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on September 5, 2016
Who doesn't love Disney movies? Disney didn't disappoint again. We absolutely loved this movie! We ordered it and were able to watch it over and over again. Perfect for rainy day when we couldn't go outside. This is a story about two sisters, Anna and Elsa. Elsa is "frozen" a girl who has ability or curse (as she sees it in the beginning) to freeze stuff. In the beginning Anna and Elsa are playing as sisters do, until Elsa accidentally uses her power. Their parents separate them in order to protect both of them from each other. And Anna's memories are erased so she wont remember Elsa's ability. They grow old. Anna is always wondering why Elsa doesn't want to play or spend time with her not knowing what had happened. Time comes for the town to name Elsa as the ruler of the town. Anna pushes Elsa to the edge by asking about the past and Elsa uses her ability and exposes herself. She runs away. Anna follows her. Elsa again uses power on Anna. Anna returns home. Long story short... In the end Elsa and Anna live together. :)
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on January 3, 2017
For better or for worse we've watched this movie a zillion times. My daughter loves it and even years since we first saw it in the theater it remains her all time favorite. We both love the music. She loves the princesses. i love that the main characters are strong women. The only scary part is when the large snow monster chases them, and even that is pretty tame. What is harder for a 4yo to grasp is a bad guy that seems like a good guy at first (Hans). She struggled with understanding his role in the story - and ultimately it helped us talk about "tricky people" (the updated version of "stranger danger") and how you can't judge people on a brief interaction. So that in itself is invaluable.
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on July 19, 2015
What can I say? The whole family loves it! One of the few kids movies we will watch repeatedly and references such as "do you want to build a snow man" have now become part of our everyday vernacular!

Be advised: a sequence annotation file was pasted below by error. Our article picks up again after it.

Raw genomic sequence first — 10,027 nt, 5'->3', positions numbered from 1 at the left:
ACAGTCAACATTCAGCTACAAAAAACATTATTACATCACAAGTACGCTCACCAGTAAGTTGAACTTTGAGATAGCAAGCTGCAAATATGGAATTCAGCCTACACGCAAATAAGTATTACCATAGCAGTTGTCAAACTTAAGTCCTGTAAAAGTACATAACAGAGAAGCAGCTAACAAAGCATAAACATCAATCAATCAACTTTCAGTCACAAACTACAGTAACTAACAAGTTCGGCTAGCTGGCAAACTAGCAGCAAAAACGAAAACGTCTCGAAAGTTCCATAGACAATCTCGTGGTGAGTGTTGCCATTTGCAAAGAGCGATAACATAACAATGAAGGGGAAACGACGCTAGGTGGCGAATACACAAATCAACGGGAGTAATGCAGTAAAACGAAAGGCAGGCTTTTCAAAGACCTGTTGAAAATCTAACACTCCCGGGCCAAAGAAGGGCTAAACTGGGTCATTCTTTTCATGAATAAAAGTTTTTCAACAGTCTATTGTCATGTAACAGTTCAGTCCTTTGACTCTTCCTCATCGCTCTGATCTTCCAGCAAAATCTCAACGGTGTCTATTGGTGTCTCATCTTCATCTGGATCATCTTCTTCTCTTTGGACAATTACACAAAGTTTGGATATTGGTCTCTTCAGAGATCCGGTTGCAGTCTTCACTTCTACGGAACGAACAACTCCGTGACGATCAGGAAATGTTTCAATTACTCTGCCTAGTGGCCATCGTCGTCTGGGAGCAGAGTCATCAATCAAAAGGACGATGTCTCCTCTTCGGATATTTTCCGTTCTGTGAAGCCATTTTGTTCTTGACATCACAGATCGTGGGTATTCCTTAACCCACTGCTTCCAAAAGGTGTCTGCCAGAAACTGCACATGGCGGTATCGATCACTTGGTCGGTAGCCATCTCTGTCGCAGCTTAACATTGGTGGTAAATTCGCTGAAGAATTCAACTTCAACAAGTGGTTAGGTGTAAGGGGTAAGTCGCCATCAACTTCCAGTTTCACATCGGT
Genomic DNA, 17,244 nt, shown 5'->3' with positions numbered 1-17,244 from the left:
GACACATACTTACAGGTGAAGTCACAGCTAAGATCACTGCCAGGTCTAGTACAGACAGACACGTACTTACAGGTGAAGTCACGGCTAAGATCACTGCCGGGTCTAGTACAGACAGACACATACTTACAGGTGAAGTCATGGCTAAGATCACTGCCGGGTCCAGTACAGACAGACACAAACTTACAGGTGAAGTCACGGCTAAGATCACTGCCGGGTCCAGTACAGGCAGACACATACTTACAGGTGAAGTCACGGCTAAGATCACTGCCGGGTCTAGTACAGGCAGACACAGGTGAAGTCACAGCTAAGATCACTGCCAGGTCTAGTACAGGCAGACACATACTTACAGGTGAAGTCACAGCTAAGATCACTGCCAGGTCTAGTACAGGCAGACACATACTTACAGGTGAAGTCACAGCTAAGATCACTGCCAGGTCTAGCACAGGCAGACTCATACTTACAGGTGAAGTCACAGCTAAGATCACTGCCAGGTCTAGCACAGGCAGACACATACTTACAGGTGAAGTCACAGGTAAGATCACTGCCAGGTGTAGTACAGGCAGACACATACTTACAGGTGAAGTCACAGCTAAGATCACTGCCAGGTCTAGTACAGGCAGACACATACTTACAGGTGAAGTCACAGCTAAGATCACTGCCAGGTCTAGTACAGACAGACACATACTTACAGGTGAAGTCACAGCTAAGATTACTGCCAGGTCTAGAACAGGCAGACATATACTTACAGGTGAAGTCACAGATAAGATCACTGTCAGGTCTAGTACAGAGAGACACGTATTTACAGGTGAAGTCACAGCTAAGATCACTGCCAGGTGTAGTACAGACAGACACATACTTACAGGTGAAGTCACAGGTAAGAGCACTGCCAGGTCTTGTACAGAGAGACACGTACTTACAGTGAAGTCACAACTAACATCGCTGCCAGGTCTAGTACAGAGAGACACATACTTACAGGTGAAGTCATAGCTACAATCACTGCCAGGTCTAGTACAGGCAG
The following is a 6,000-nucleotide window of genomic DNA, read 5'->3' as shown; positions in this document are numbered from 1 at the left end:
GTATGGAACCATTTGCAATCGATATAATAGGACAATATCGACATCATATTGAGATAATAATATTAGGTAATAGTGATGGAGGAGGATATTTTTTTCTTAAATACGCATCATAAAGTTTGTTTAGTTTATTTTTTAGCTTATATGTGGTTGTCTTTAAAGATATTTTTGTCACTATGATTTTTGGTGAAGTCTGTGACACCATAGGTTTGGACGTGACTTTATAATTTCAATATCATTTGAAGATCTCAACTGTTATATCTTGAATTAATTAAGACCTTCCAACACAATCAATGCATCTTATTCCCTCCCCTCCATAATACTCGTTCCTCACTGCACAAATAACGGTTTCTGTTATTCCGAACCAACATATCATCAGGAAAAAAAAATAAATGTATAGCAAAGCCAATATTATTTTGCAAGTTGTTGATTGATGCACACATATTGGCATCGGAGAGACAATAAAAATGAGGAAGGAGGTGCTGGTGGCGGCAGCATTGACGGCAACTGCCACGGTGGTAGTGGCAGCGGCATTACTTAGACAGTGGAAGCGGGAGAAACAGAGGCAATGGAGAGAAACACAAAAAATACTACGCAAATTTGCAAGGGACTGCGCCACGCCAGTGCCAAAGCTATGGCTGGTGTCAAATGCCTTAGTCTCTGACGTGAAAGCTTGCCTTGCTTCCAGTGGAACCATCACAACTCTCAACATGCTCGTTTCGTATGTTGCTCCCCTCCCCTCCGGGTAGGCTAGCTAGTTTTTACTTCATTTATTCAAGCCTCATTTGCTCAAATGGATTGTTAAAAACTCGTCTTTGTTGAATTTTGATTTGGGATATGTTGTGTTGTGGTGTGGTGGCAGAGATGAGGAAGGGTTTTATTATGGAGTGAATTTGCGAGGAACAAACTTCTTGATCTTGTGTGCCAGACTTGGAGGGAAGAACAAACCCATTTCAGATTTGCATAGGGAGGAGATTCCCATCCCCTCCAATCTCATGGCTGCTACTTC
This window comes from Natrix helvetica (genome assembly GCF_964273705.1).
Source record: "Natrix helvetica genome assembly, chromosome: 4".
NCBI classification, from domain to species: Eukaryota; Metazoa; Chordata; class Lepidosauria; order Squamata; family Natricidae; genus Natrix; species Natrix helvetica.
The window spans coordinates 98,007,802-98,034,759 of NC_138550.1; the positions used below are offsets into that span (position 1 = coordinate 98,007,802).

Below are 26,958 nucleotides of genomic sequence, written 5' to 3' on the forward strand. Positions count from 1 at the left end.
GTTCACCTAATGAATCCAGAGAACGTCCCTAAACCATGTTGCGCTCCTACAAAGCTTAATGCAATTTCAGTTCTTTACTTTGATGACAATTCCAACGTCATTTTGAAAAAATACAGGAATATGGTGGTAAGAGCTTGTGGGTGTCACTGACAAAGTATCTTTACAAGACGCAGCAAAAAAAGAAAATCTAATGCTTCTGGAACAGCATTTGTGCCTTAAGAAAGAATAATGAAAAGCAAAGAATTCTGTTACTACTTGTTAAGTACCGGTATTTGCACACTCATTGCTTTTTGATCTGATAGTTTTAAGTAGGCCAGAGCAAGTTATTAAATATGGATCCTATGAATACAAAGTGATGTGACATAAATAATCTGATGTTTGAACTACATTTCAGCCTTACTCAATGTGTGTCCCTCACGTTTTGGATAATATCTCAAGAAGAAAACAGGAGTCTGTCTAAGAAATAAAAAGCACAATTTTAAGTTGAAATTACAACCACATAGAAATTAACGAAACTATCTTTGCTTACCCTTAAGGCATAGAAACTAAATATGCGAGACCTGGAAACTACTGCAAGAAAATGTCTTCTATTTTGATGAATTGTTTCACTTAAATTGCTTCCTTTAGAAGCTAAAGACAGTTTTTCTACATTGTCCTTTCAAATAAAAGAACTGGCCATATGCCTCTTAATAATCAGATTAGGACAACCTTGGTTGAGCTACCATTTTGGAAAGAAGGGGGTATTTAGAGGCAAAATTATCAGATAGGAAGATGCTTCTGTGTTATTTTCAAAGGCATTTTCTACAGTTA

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on February 9, 2017
Coming on strong on the heels of The Princess and The Frog and Tangled, Frozen is Disney prodding at the edges of their established tried and true formula. In a run of films that established the return of Disney to their heyday in the 90s, Frozen is great film with a few weakness, most notably their musical numbers outside of Let It Go.

The visuals are amazing, and the film is watching for those alone. The plot is pretty strong, too with a few holes in it; most notably the set up, where the trolls warn the parents to train Elsa and not to scare her... and then her parents proceed to terrify Elsa and stop her from using her powers ever again.
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on April 13, 2014
I'm with nearly everyone else: this is the best Disney animated film in years and may be the best since "Beauty and the Beast." A heartwarming tale of separation and devotion between sisters, Disney undoes 80 years of damage to girls' psyches by redefining "true love" as something other than the kiss of a handsome prince. Whose heart doesn't ache at the dilemma of Anna and Elsa? Who doesn't thrill to the action sequences and laugh at the hijinx of the adorable snowman Olaf? The actors bring all the characters vividly to life. The casting of Kristen Bell as the feisty, optimistic Anna and Idina Menzel as her gifted but troubled sister Elsa is fantastic. Visually stunning, the color schemes and special effects rock. The songs are short, witty, hummable and always enhance character or move the action forward. "Let It Go" has become a rather annoying earworm from constant radio play but is perfect in the context of the film. Although the female characters are cinch-waisted with little button noses, they are active, powerful individuals. Elsa struggles to understand and control her powers while Anna is directly engaged in every effort to save her sister. "Frozen" is a wonderful change of pace for animated films. Its messages of enduring love and female empowerment are a positive influence, especially for the young audiences flocking to see it. Thanks, Disney!